FearFree - Running a domestic abuse service for men, LGBTQ+ and non-binary people through Covid-19

The pandemic has had severe impacts on the third sector and the people the sector works to help - 40% of charities are in a worsening financial situation and 10% of charities are being forced to close. This has resulted in resources of remaining charities being overstretched, with 56% of charities having reported a “surge in demand”.

One area that has experienced an exponential increase in demand is Domestic Abuse services, with cases of domestic abuse increasing globally by 20% during the first lockdown.

Therefore, domestic abuse services are more important now than ever which is why this year, FS chose FearFree as its charitable partner for 2021. FearFree is the only person-centered service in Scotland for LGBTQ+ and male victims of domestic abuse. They offer a range of support including safety planning, emotional support, and practical support such as housing or education.

We, the FS2021 Charity Team, spoke with FearFree Services Manager, Angela, and Criminal Justice Support Worker, Christian, to learn more about the invaluable work they do to help victims of domestic abuse and to see how Covid-19 has affected the organisation.

“There’s hope, there are people there for them working tirelessly. You are not alone.” -- Christian

What are some common misconceptions about domestic abuse?

From speaking with Angela and Christian, we learned that there are many misconceptions about the gender roles in domestic abuse. People may think that abuse happens less frequently in same-sex couples and that women cannot be as abusive as men. In reality, though, 16% of reported cases involve a female perpetrator. Furthermore, 40% of LGBTQ+ people and a staggering 80% of transgender and non-binary people have experienced domestic abuse in relationships.

Another common misconception is that abuse is predominantly physical when in reality it does not matter if someone is physically stronger than their partner. For example, abusers can use weapons such as coercive control or micromanagement to emotionally and mentally manipulate their partner.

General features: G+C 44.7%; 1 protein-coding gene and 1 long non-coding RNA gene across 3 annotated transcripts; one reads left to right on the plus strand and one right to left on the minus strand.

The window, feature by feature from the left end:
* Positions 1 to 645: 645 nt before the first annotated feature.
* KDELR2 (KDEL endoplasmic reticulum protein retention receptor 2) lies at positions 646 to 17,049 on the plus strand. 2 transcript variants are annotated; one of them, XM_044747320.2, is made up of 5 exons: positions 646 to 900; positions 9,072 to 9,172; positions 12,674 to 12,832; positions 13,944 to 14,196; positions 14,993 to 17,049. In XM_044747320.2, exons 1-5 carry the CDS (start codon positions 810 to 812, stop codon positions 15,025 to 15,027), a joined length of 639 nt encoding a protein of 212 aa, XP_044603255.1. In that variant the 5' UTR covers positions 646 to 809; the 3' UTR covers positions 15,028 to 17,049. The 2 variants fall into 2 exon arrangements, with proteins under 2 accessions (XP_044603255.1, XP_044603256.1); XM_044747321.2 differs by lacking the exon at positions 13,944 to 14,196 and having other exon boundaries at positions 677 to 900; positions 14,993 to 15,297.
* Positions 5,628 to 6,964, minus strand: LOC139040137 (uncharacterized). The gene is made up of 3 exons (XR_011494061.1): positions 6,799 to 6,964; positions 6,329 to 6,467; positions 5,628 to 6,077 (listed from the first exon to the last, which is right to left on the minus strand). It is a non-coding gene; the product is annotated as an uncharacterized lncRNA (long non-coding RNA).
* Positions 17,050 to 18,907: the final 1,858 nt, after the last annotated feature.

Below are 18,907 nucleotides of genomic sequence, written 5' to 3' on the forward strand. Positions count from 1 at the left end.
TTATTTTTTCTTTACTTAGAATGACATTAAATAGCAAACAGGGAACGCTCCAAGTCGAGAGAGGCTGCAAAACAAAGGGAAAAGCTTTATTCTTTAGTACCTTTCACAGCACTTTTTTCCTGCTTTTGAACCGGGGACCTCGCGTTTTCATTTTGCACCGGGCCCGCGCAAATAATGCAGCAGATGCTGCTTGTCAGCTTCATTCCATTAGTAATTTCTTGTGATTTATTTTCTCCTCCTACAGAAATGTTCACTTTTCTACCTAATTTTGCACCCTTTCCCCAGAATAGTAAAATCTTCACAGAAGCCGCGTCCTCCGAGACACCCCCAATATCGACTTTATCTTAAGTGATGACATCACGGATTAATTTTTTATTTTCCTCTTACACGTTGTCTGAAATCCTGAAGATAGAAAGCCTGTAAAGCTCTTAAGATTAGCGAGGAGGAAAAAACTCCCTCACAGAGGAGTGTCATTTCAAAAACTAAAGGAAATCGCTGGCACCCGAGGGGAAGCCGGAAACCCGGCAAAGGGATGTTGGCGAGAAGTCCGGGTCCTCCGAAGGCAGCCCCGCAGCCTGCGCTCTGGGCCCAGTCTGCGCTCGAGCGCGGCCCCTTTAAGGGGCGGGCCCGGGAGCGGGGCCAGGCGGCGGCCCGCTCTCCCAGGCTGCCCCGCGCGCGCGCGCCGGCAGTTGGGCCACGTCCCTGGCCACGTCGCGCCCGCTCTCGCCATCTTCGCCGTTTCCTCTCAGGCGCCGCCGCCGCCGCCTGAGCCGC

In addition to the type of abuse that people in heterosexual couples may experience, LGBTQ+ and non-binary people can experience additional forms of abuse, such as ‘deadnaming’, where their partner calls them by their birth name rather than by their chosen name, thereby discounting their identity. An abusive partner might also physically or verbally target parts of the body that trigger dysphoria. Furthermore, LGBTQ+ and non-binary people might experience threats of being outed to friends and family to whom they have not/do not wish to come out. Reporting the abuse to professionals can be just as challenging as many struggle to understand abuse in same-sex relationships, and people feel like they have to explain their identity and sexual orientation all over again.

“These are really hard times, please look out for one another. Please recognise signs of abuse. Keep an eye on loved ones, neighbours, and friends. If in doubt check it out” -- Angela

What impact has Covid-19 and lockdown had on FearFree. What additional challenges have they faced?

FearFree has seen its referrals increase by 480% compared to last year. The organisation normally receives approximately 6 new referrals a month, but since the easing of lockdown in July/August, they were receiving a referral every day. When asked why this was the case, Angela and Christian explained that this was due to victims being stuck with their abusers almost 24/7 during the lockdown. However, as lockdown began to ease and people had more freedom, victims had more freedom to seek help. Angela and Christian remarked that seeking help for domestic abuse is opportunistic, rather than structured - people have to wait to ask for help until they feel safe to do so.

Understandably, the pandemic has meant that the nature of FearFree’s support has changed. There is currently no face-to-face support, with reliance on virtual communication. However, Angela and Christian commented that some people who need the FearFree service are digitally excluded, and virtual communication can be tricky, so we are relying on communication by phone.

“FearFree has seen their referrals increase by 480% compared to last year.”

What is the most rewarding part of working with FearFree?

Angela and Christian both commented that the best part of working with FearFree is seeing the development of people as a result of the work the organisation does. FearFree provides help for people feeling vulnerable and scared and gives them the support they need to rebuild safety and security in their lives. Angela also added that it is rewarding just to think that people know help is out there if they need it.

“FearFree only has the equivalent of 2.5 full-time workers.”

The work FearFree and other domestic abuse services do is invaluable, particularly during times like this. FS would like to thank the FearFree team; Angela, Christian, Sue, Arizona, Leigh and Cailean, for all the work they do.

Should you wish to learn more about the incredible work the FearFree team does, please visit:

To make a referral to FearFree, please use one of the following options;

  1. Call on 0131 624 7270

  2. Email in to

  3. Use the dedicated online referrals page:

Please see below for some other helpful links from FearFree:

  1. Advice on how to stay safe during lockdown:

  2. How to help someone who might be affected by domestic abuse:

  3. A list of organisations (domestic abuse-focused and others) who can offer support: